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Three Dog Nights

Posted by on January 21, 2014

It's an old folk saying: When it's cold out, you sleep with one dog to keep you warm; for even chillier weather, it takes two; but on the coldest of evenings, you need three, making it a three dog night.

Well, the beginning of January was full of three dog nights for much of the nation. We were in a deep freeze, with temperatures dropping into the single digits, with wind chills well below zero. It was the kind of weather where being outside for just a few minutes without proper clothing could be deadly.

In the first few days of 2014, more than 60 dogs at the Flat Creek Border Collies "puppy farm" in Central New York's Montgomery County were kept outside in this frigid weather, their only "shelter" consisting of plastic barrels lined with hay.

When concerned animals lovers complained about this inhumane situation, State Police issued a statement about recent inspections at Flat Creek, saying, "Several visits to the kennel have not revealed any violations of New York State Law or local codes. The Owner of the kennel has provided shelter, food and heated water as required."

Are you shocked? You should be. But the chilling fact is that, under woefully inadequate New York State law, such horrific conditions are deemed acceptable. Yep, it's perfectly legal to keep breeding dogs in overcrowded, filthy, cold cages in the outdoors throughout the day and night. Although the law does specify certain "standards of care"--dogs are required to have adequate space to move around, for example-- the cage size can be as little as six inches bigger than the dog on all sides.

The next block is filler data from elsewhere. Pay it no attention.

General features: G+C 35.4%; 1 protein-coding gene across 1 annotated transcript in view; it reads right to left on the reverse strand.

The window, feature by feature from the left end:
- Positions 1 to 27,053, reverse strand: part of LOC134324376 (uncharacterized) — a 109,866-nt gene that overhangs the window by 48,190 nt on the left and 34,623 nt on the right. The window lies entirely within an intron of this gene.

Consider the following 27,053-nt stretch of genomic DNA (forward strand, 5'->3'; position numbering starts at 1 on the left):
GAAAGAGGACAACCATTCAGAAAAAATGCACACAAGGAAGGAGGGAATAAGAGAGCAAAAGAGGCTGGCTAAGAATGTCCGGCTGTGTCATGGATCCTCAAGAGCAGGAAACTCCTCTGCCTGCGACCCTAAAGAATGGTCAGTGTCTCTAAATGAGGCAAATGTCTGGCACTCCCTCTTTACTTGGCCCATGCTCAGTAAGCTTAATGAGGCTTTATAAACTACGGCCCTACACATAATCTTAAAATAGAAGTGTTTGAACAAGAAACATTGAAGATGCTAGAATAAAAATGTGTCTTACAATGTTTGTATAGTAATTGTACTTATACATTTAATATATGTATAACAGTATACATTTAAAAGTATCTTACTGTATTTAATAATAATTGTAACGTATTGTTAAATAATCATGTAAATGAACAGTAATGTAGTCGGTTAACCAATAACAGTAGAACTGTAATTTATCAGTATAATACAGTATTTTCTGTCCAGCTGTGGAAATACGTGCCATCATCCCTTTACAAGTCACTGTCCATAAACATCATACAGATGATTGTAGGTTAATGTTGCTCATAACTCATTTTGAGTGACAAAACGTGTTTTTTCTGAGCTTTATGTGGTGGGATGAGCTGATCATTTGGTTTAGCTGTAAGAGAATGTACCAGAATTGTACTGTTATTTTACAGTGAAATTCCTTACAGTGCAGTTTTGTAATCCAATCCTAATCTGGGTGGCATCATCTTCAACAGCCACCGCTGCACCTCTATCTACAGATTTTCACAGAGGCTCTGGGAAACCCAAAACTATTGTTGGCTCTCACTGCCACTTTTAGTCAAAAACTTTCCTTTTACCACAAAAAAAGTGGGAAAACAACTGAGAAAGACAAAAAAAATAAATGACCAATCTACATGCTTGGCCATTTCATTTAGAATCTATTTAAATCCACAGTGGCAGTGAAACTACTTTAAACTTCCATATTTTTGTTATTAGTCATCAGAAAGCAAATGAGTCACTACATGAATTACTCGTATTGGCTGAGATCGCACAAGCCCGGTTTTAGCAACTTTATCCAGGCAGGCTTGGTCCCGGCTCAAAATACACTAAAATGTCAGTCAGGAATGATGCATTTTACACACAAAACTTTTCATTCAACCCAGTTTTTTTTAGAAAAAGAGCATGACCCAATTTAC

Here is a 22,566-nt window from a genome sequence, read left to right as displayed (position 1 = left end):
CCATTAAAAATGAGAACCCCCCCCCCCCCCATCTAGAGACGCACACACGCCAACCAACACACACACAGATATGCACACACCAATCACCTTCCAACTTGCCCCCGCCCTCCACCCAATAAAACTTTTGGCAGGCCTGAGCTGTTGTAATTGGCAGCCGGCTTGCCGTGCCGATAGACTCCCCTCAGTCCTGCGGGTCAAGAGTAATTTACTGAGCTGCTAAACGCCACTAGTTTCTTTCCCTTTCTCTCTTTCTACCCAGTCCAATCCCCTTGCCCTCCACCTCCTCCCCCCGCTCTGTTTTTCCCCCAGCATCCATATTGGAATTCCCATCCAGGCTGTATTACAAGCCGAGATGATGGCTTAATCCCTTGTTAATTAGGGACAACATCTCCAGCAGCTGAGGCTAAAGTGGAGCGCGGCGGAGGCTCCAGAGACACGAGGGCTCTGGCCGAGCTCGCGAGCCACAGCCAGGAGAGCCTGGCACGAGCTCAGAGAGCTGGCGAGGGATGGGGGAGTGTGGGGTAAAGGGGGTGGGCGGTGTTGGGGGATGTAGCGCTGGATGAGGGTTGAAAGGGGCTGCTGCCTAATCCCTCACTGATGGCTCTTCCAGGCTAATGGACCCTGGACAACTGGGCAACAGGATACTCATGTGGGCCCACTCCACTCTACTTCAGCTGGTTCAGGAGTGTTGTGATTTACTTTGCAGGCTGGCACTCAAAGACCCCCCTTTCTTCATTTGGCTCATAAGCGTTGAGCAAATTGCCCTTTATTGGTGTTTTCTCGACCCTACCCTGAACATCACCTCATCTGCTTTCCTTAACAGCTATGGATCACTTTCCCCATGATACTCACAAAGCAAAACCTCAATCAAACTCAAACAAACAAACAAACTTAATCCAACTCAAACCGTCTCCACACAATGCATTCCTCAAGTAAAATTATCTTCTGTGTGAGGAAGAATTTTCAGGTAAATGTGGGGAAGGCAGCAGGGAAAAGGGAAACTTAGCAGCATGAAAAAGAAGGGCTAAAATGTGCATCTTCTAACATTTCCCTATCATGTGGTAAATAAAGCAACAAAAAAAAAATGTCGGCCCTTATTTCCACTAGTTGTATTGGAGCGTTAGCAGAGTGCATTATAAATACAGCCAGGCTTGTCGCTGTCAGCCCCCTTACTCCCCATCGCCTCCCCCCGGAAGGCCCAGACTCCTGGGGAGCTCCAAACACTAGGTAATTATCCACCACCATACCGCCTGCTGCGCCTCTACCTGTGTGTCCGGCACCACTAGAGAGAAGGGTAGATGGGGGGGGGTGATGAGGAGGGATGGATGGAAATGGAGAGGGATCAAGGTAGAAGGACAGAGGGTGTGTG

They call that adequate? Just imagine your precious pet living in such a small space 24 hours a day.

And when it comes to temperature, the Minimal Standards of Animal Care reads as follows: "The temperature surrounding the animal shall be compatible with the health and well-being of the animal. Temperature shall be regulated to protect each animal from extremes and shall not be permitted to fall below ranges which would pose a health hazard to the animal."

Huh? If you think that's vague (at best), you're right. In practice, it means nothing.

I'm proud to say that North Shore Animal League America stepped up to the plate to make sure the precious dogs at Flat Creek were rescued from this potentially deadly situation. We sent two of our Mobile Rescue & Adoption Units to the site; working with the Montgomery County SPCA and the Glen Highland Farm Sweet Border Collie Rescue, our Emergency Rescue Team brought the dogs onboard our Mobile Unit so that the SPCA could examine them. Now, the dogs are now in the protective custody of the Montgomery County SPCA and the Glen Highland Farm Sweet Border Collie Rescue.

While these dogs are now safe, such horrific situations are commonplace at puppy mills.

There is some very good news in the battle against mills in New York. On January 9, 2014, Governor Cuomo signed into law a landmark bill that will allow local municipalities in New York State to pass legislation to regulate the care of animals by breeders, stores and other dealers.

Despite strong efforts against the bill by pet industry lobbyists, our Governor did the right thing, and we are very thankful to him for standing up to those interests and putting the interests of animals first.

But in order for this new law to have an impact, we must let our local politicians know that we demand they take action! Please click here to read more about this bill, including some guidelines on possible ideas to suggest to your legislators.

As always, thank you from the bottom of my heart for supporting North Shore Animal League America's mission to rescue, nurture and adopt animals in need. Together, we can make the life-saving difference!


Beth Stern

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